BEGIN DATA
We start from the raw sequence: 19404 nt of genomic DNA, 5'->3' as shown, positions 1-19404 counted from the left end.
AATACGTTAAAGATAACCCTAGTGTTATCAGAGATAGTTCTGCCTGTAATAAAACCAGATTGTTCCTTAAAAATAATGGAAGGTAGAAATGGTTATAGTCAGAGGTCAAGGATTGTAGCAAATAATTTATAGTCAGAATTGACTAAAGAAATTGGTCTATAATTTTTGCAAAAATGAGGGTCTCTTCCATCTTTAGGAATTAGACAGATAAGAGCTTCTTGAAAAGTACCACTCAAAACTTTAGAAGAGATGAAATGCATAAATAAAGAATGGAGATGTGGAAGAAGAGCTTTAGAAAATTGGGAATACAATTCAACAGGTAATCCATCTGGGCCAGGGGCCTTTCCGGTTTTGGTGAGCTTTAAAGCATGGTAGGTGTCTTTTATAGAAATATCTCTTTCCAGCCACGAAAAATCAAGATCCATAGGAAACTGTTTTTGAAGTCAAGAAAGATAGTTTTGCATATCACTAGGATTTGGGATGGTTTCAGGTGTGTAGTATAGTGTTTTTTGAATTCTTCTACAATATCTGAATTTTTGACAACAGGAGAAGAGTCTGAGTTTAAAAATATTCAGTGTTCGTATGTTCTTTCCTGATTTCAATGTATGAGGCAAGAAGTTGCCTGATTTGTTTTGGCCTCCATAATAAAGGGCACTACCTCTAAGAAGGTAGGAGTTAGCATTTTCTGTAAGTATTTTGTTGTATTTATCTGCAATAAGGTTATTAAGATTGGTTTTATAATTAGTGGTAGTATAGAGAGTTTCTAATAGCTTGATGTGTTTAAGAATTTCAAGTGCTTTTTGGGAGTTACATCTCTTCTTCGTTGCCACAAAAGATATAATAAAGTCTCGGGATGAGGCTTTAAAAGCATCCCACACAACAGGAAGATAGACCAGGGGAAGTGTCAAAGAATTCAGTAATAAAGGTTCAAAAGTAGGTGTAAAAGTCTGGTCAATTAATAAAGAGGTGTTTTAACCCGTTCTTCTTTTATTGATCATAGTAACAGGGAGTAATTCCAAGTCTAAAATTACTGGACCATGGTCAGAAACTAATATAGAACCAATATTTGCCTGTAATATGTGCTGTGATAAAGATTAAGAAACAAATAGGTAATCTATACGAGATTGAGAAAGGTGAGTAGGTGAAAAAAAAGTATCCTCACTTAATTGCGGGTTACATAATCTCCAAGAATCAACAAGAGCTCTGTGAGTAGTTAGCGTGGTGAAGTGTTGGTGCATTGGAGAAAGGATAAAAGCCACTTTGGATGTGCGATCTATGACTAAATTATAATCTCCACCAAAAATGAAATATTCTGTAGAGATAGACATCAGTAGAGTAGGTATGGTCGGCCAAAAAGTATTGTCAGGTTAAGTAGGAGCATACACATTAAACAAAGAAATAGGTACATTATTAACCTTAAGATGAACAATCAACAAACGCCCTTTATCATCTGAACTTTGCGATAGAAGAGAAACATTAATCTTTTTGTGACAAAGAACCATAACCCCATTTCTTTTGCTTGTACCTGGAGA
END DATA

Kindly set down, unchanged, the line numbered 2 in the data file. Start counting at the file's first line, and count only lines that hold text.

AATACGTTAAAGATAACCCTAGTGTTATCAGAGATAGTTCTGCCTGTAATAAAACCAGATTGTTCCTTAAAAATAATGGAAGGTAGAAATGGTTATAGTCAGAGGTCAAGGATTGTAGCAAATAATTTATAGTCAGAATTGACTAAAGAAATTGGTCTATAATTTTTGCAAAAATGAGGGTCTCTTCCATCTTTAGGAATTAGACAGATAAGAGCTTCTTGAAAAGTACCACTCAAAACTTTAGAAGAGATGAAATGCATAAATAAAGAATGGAGATGTGGAAGAAGAGCTTTAGAAAATTGGGAATACAATTCAACAGGTAATCCATCTGGGCCAGGGGCCTTTCCGGTTTTGGTGAGCTTTAAAGCATGGTAGGTGTCTTTTATAGAAATATCTCTTTCCAGCCACGAAAAATCAAGATCCATAGGAAACTGTTTTTGAAGTCAAGAAAGATAGTTTTGCATATCACTAGGATTTGGGATGGTTTCAGGTGTGTAGTATAGTGTTTTTTGAATTCTTCTACAATATCTGAATTTTTGACAACAGGAGAAGAGTCTGAGTTTAAAAATATTCAGTGTTCGTATGTTCTTTCCTGATTTCAATGTATGAGGCAAGAAGTTGCCTGATTTGTTTTGGCCTCCATAATAAAGGGCACTACCTCTAAGAAGGTAGGAGTTAGCATTTTCTGTAAGTATTTTGTTGTATTTATCTGCAATAAGGTTATTAAGATTGGTTTTATAATTAGTGGTAGTATAGAGAGTTTCTAATAGCTTGATGTGTTTAAGAATTTCAAGTGCTTTTTGGGAGTTACATCTCTTCTTCGTTGCCACAAAAGATATAATAAAGTCTCGGGATGAGGCTTTAAAAGCATCCCACACAACAGGAAGATAGACCAGGGGAAGTGTCAAAGAATTCAGTAATAAAGGTTCAAAAGTAGGTGTAAAAGTCTGGTCAATTAATAAAGAGGTGTTTTAACCCGTTCTTCTTTTATTGATCATAGTAACAGGGAGTAATTCCAAGTCTAAAATTACTGGACCATGGTCAGAAACTAATATAGAACCAATATTTGCCTGTAATATGTGCTGTGATAAAGATTAAGAAACAAATAGGTAATCTATACGAGATTGAGAAAGGTGAGTAGGTGAAAAAAAAGTATCCTCACTTAATTGCGGGTTACATAATCTCCAAGAATCAACAAGAGCTCTGTGAGTAGTTAGCGTGGTGAAGTGTTGGTGCATTGGAGAAAGGATAAAAGCCACTTTGGATGTGCGATCTATGACTAAATTATAATCTCCACCAAAAATGAAATATTCTGTAGAGATAGACATCAGTAGAGTAGGTATGGTCGGCCAAAAAGTATTGTCAGGTTAAGTAGGAGCATACACATTAAACAAAGAAATAGGTACATTATTAACCTTAAGATGAACAATCAACAAACGCCCTTTATCATCTGAACTTTGCGATAGAAGAGAAACATTAATCTTTTTGTGACAAAGAACCATAACCCCATTTCTTTTGCTTGTACCTGGAGA